Tickets for the 2012 Olympics in London officially went on sale today. With only 499 days remaining until the opening ceremony, it seems that now is a reasonable time to start jockeying for seats. According to CNN, the public will have six weeks (until April 26) to place bids on the full portfolio of events. A total of 6.6 million seats are available.
Accessibility and a level playing field are the common themes of the ticket distribution scheme. 90% of the available tickets will cost less than £100, with the range being from a paltry £20 to an arbitrarily cheeky sounding £2012. Each individual is entitled to apply for up to 20 sessions or events.
The balloting system does now reward those that register early or punish those that procrastinate until the final days of ticket registration. In the likely event that a surplus of tickets are sold, a ballot will determine ticket distribution. Here is a great primer on all of the details.
The chairman of the 2012 Olympics called this ticket scheme, “the daddy of all ticketing strategies.” I totally agree. I rest easy knowing that those that pounced on the opportunity like pack of Harar Hyenas have no measurable advantage over casual dawdlers that will quietly register on April 24. All tickets can be purchased on the official website of the 2012 Olympics.
flickr image via Ariaski
London has been preparing for the 2012 Olympics by going on a huge building boom. Sports facilities have been sprouting up like mushrooms, and the organizers have just announced the latest planned addition–cable car rides over the Thames.
The cable cars will run from the Greenwich peninsula to the Royal Docks, connecting the O2 Arena (formerly the Millennium Dome) and the ExCel Exhibition Centre, both of which will host numerous Olympic events. Trips will take five minutes and the system can accommodate 2,500 people per hour in each direction. This will ease the burden on London’s transport system, which is already overburdened on regular days and which is scrambling to find ways to deal with the invasion of sports fans in 2012.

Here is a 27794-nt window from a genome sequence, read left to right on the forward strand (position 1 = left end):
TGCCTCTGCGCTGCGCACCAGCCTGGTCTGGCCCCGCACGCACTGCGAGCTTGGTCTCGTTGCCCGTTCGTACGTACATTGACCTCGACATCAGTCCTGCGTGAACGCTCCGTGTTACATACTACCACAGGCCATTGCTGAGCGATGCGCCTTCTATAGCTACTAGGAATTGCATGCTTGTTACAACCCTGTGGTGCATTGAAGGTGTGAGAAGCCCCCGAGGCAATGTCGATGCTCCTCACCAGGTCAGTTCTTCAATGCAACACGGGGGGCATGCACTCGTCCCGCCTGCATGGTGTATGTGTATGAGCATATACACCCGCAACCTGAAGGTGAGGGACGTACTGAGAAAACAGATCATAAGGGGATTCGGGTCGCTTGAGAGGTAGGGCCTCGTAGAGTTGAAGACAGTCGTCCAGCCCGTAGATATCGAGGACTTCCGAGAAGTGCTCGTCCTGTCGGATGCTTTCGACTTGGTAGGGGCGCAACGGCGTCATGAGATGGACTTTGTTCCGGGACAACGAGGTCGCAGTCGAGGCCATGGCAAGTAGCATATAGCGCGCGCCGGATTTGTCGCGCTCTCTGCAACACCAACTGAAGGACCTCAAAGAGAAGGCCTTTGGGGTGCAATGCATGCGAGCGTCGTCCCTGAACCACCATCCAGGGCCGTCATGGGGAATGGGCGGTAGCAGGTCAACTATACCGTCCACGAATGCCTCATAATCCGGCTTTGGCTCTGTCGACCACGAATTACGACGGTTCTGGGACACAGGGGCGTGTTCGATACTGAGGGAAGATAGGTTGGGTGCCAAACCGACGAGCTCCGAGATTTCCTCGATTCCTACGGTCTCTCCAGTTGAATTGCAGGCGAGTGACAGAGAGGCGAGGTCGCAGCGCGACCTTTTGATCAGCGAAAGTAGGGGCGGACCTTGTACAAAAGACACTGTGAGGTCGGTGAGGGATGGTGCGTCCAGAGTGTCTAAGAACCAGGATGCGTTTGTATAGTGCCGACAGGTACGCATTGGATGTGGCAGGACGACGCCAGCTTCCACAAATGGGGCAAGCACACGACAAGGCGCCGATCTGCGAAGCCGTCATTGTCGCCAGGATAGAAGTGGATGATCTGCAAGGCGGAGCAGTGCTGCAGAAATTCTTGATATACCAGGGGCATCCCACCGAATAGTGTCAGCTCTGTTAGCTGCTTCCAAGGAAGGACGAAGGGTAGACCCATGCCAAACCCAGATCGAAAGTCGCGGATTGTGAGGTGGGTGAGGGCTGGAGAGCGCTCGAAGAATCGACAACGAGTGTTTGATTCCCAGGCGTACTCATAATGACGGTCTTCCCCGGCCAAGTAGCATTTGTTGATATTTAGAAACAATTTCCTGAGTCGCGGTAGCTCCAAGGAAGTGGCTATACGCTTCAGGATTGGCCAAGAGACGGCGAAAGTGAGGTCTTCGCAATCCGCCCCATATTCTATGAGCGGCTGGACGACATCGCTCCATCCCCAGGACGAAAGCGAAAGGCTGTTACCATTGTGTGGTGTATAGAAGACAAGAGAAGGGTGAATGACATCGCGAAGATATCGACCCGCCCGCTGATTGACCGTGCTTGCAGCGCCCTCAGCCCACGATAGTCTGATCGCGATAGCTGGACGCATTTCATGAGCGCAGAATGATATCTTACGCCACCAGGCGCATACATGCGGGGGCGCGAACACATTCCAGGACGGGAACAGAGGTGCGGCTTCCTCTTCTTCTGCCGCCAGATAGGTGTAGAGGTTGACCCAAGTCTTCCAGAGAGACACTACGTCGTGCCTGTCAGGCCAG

The route is too far from central London for passengers to clearly see famous sights such as Tower Bridge and Big Ben, but they’ll get fine views of the green hills of Greenwich Park and the impressive O2 arena, plus the high-rise business center of Canary Wharf. After the crowds and noise of the big city, soaring 50 meters over the Thames sounds pretty relaxing.
If you’re headed to Europe and you want to go for a ride right now, try the cable cars in Madrid.
October 23rd 2003 is a date many aviation nuts will remember as the end of the era of supersonic passenger transportation.
It was the day the final Concorde flight took place, ferrying celebrities into London Heathrow airport.
Of course, her fate had already been sealed when Air France flight 4590 crashed just outside of Charles De Gaulle airport in July 2000 killing 113 people.
Her retirement may soon come to an end, if a team of engineers get their way. The engineers are part of two groups – the British Save Concorde Group, and the French group Olympus 593 (named after the amazing Concorde engines).
The purpose of the collaboration is to get a Concorde back in the air – on time for the 2012 London Olympics opening celebration. The Concorde in question is currently parked at the Le Bourget Air and Space Museum. With $22 million in available funding, the first step is to determine whether the engines on the plane can be started, and whether the plane can be taxied.
After that, there will still be a long way to go, especially if the plane is to receive a certificate of airworthiness. Still – as someone who was lucky enough to fly her several times, the prospect of seeing her take to the skies makes me very, very happy.